And you say, "The Right is correct that government power is the problem, and the Left is correct that private power is the problem. Therefore, whether power is located within the government or private sectors cannot reduce, constrain, or minimize power. " And you talked about how the Founding Fathers had a solution, that it didn't work, and now we've got accumulation of new dictatorial powers in the Executive Branch in the name of protecting us from terrorists, and with deregulation's creation of powerful corporations to big to fail. Can you talk a bit more about this?
Paul Craig Roberts: (laughs) Well Rob, you covered it about as clearly as -
Rob Kall: Well, OK, yeah, you said it beautifully and clearly -- so, what's the answer? The Left and Right are up against each other, do you see a way that the Left and Right can find some common ground?
Paul Craig Roberts: I don't know. They don't seem to be able to. They're locked -- you know, generals fight the last war, and so does the Left and Right. Now, there have been different times in our history when there was too much private power, not enough government power as a countervailing force. the roaring twenties, and then we had Roosevelt and the New Deal, and they put in financial regulation to put some sort of social control over the private power, so things got in better balance. Then beginning with the Clinton [administration], massive deregulations. We had with Thatcher and in France the massive privatizations of State companies. With Clinton, this moved so far that they repealed the Glass-Steagall act, which had separated commercial from investment banking. Once that happened, we got the financial crisis.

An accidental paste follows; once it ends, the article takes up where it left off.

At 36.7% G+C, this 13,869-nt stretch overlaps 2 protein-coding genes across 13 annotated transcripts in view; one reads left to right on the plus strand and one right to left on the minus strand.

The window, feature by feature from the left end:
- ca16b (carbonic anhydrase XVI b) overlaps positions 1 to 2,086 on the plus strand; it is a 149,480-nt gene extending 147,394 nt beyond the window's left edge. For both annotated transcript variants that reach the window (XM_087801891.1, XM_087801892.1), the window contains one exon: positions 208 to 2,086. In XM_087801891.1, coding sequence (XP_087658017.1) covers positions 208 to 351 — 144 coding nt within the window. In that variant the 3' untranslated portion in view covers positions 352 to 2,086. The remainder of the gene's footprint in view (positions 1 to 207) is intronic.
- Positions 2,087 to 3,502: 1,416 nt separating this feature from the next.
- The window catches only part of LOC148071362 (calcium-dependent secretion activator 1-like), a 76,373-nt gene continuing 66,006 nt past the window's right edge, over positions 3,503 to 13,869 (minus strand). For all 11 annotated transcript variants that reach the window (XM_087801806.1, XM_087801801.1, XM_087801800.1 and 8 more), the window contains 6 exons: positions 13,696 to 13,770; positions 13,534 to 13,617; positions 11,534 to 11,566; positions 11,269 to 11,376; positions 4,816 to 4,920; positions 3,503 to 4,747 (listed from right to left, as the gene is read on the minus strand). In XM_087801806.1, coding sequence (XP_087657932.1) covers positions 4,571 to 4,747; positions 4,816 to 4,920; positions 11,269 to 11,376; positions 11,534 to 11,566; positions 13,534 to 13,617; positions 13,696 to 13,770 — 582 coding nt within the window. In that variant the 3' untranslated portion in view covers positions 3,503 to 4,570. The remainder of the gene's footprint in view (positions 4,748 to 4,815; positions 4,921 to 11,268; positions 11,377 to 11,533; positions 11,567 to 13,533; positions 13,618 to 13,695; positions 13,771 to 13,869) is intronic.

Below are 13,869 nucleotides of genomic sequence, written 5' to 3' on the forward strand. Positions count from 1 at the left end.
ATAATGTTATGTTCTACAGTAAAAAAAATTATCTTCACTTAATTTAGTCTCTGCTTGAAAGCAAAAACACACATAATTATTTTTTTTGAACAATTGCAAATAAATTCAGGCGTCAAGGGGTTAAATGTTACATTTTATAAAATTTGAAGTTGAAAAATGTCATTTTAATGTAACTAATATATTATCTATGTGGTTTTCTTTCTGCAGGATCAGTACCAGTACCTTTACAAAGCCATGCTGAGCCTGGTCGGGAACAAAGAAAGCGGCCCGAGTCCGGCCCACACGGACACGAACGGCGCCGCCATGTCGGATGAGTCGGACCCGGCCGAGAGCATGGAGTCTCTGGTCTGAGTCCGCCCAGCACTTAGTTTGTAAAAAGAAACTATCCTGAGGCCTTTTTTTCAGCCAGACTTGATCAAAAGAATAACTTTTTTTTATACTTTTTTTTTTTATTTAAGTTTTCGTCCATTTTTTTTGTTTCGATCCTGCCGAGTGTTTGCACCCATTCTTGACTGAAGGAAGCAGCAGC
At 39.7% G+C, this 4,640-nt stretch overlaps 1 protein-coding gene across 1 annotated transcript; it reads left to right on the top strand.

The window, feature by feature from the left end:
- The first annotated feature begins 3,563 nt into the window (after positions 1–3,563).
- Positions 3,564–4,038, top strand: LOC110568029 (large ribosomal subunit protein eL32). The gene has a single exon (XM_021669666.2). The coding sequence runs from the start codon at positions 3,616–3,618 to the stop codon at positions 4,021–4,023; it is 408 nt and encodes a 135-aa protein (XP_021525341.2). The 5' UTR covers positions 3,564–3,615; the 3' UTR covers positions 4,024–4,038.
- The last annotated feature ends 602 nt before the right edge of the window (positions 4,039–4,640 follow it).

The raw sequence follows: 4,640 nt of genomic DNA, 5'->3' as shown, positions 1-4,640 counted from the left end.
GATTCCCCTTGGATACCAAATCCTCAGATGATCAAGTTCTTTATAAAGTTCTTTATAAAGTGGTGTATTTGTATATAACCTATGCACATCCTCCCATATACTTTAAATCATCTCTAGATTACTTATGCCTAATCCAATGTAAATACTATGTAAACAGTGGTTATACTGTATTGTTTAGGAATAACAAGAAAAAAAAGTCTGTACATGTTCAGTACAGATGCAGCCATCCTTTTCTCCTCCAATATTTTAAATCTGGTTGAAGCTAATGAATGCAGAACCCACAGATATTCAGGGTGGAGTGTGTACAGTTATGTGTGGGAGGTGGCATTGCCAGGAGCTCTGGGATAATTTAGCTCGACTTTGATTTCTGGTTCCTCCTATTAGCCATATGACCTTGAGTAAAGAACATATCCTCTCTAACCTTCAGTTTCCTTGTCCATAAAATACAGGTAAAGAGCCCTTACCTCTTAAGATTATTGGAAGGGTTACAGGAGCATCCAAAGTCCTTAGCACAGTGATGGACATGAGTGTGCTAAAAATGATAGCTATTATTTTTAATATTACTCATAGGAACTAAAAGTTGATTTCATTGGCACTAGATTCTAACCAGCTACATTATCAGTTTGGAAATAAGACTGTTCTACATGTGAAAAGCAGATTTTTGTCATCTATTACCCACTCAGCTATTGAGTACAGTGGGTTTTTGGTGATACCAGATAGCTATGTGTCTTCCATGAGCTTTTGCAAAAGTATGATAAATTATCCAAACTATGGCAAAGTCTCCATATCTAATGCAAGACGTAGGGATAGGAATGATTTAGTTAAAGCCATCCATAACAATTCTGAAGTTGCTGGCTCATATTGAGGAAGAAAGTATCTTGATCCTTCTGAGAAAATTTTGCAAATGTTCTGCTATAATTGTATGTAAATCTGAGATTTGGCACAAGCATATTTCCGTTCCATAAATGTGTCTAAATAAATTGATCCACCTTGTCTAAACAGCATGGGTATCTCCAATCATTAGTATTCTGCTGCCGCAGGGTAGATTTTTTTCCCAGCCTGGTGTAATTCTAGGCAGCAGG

In other words, from Roosevelt giving us some kind of a balance, what really happened was the entrenched bureaucracy then got more and more arrogant and abusive, and became gratuitously interfering in people's lives and in business. I can remember, for example, in the 80s OSHA would go around -- there are a lot of small businesses, there's only one door in, one door out; OSHA would go around and fine people because they didn't have an exit sign over the only door (laughs). This is an abuse.
There were other cases. In Florida, for example, there was a father and son, and they had a State permit to build a house, and they built the house, and the Federal Government declared that they had built on a wetland and put them in prison for building a house where they had a permit to build! This is going too far. And other environmental regulations went too far: they gave farmers and ranchers lots of trouble for cleaning out the drainage ditches for re-fencing property. They claimed The Navigable Waters Act of the United States, and they claimed that cleaning out a drainage ditch could lead to pollution of navigable waters, even though there's no navigable water in sight!